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How important is English language proficiency for academic success?





Date Published

27 February 2024

Written by Jasmin Silver, independent educational consultant and researcher

Jasmin has over 12 years of experience in the education sector and specialises in enhancing language teaching and learning through the application of research.

As an admissions professional, you want to recruit applicants who will thrive in their studies, make a valuable contribution to the academic community in your institution, and overall have a positive student experience. Making informed admissions decisions is crucial to this aim.

Students raising their hands in a class

The role of English in admissions decisions

The number of courses taught in English is on the rise and so too are the number of international applicants wishing to study at English-speaking universities. In these contexts, an important decision is whether an applicant’s level of English is suitable for the programme. Getting these judgements right ensures that students have the best chance of success in their programme and that your institution maintains its standards and reputation for high-quality education.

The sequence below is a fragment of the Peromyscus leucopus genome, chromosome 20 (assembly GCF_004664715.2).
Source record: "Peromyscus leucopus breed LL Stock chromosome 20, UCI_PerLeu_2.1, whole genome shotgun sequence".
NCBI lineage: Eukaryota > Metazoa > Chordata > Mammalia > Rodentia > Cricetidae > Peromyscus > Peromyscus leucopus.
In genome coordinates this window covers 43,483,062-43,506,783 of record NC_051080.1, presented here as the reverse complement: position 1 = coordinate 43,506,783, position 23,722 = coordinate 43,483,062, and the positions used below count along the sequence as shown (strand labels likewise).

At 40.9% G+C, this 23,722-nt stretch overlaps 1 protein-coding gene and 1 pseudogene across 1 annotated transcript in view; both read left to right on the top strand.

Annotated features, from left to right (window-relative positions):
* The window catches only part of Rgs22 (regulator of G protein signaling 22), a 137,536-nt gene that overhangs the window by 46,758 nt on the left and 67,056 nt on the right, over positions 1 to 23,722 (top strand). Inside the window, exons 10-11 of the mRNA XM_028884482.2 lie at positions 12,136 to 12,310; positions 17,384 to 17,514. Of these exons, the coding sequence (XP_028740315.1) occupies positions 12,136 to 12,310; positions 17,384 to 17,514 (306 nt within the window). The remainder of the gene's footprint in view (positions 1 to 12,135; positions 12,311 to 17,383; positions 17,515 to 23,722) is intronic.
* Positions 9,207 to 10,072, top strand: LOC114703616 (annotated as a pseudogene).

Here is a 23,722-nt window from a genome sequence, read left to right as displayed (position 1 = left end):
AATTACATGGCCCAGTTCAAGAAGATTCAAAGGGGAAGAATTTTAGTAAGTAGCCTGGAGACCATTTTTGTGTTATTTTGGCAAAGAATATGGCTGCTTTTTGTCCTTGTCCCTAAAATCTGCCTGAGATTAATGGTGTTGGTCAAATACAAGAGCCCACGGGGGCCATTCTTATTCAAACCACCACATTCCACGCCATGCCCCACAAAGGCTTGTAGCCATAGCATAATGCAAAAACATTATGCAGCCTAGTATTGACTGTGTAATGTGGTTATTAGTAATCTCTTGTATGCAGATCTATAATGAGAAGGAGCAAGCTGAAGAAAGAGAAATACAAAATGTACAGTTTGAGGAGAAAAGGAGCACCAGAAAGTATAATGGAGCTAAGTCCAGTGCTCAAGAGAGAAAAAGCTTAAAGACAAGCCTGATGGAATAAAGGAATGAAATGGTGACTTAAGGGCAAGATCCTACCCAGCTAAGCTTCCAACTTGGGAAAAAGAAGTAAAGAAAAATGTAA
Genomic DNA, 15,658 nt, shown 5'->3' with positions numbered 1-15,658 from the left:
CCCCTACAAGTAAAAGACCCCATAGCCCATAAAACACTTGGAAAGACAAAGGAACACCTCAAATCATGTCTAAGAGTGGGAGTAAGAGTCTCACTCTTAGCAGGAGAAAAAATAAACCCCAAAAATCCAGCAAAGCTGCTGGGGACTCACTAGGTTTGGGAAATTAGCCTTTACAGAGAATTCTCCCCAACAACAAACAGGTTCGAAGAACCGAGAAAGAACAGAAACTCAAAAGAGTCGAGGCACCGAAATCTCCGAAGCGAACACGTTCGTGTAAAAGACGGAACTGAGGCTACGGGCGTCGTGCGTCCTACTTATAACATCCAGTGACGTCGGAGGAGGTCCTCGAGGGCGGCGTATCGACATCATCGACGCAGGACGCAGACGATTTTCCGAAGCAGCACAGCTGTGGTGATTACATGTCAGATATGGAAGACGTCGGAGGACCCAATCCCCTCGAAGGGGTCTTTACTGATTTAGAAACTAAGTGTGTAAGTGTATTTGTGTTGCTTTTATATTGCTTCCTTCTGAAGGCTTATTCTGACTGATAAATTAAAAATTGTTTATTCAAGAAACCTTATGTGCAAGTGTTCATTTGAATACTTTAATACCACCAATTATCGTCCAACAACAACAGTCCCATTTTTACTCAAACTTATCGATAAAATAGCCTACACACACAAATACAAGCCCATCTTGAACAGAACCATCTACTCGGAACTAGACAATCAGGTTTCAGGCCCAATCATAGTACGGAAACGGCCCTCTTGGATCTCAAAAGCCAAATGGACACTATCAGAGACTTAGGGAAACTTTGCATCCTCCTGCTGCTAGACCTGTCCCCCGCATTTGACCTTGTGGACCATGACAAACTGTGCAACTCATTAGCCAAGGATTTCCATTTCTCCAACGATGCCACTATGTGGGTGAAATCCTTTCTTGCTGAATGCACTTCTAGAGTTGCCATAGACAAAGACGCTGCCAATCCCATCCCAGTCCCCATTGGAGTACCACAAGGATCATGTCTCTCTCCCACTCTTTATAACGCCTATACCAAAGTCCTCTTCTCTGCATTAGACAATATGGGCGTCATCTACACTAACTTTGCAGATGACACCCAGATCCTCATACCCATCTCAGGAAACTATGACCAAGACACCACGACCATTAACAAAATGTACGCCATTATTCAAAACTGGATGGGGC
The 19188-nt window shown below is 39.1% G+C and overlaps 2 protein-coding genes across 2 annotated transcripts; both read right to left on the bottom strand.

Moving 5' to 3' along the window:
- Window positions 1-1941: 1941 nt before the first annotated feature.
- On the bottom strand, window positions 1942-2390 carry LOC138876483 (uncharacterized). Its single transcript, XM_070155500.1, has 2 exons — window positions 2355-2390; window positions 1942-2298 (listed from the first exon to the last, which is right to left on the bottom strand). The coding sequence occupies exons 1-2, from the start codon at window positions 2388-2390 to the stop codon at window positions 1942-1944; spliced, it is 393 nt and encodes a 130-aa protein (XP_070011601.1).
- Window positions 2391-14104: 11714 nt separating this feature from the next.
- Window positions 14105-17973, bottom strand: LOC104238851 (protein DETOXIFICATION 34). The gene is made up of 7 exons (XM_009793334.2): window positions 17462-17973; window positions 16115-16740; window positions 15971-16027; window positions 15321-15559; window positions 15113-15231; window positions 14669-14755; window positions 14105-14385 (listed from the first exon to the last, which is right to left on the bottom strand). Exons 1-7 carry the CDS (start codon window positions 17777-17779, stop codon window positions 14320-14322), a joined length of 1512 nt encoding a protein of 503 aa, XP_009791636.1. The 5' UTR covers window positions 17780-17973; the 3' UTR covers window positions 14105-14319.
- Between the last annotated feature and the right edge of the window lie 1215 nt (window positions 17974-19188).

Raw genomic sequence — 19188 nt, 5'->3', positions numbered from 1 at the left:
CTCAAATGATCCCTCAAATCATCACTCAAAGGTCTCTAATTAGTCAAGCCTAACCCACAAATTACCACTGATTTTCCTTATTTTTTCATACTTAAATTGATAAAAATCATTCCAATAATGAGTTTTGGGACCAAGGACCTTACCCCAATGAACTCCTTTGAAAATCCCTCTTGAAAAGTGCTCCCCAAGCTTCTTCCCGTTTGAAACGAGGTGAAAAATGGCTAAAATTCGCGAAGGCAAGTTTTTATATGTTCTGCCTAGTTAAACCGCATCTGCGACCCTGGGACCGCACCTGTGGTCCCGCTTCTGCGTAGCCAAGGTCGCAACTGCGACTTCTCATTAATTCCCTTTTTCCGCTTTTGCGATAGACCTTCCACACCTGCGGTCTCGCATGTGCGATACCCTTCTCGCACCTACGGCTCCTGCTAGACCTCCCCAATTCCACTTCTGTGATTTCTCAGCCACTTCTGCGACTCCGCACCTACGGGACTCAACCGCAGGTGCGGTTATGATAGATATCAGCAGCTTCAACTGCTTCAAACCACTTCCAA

Key questions to support your admissions decisions

To make informed decisions, knowing the answers to these questions will be key:

  1. How important is English language proficiency for future academic success?
  2. What impact does language proficiency have on student experience?
  3. How can your institution effectively assess and support your applicants’ language proficiency, at the admissions stage and beyond?

This article brings together some of the latest research into this area to answer these questions and help you make the right admissions decisions.

English proficiency linked to academic success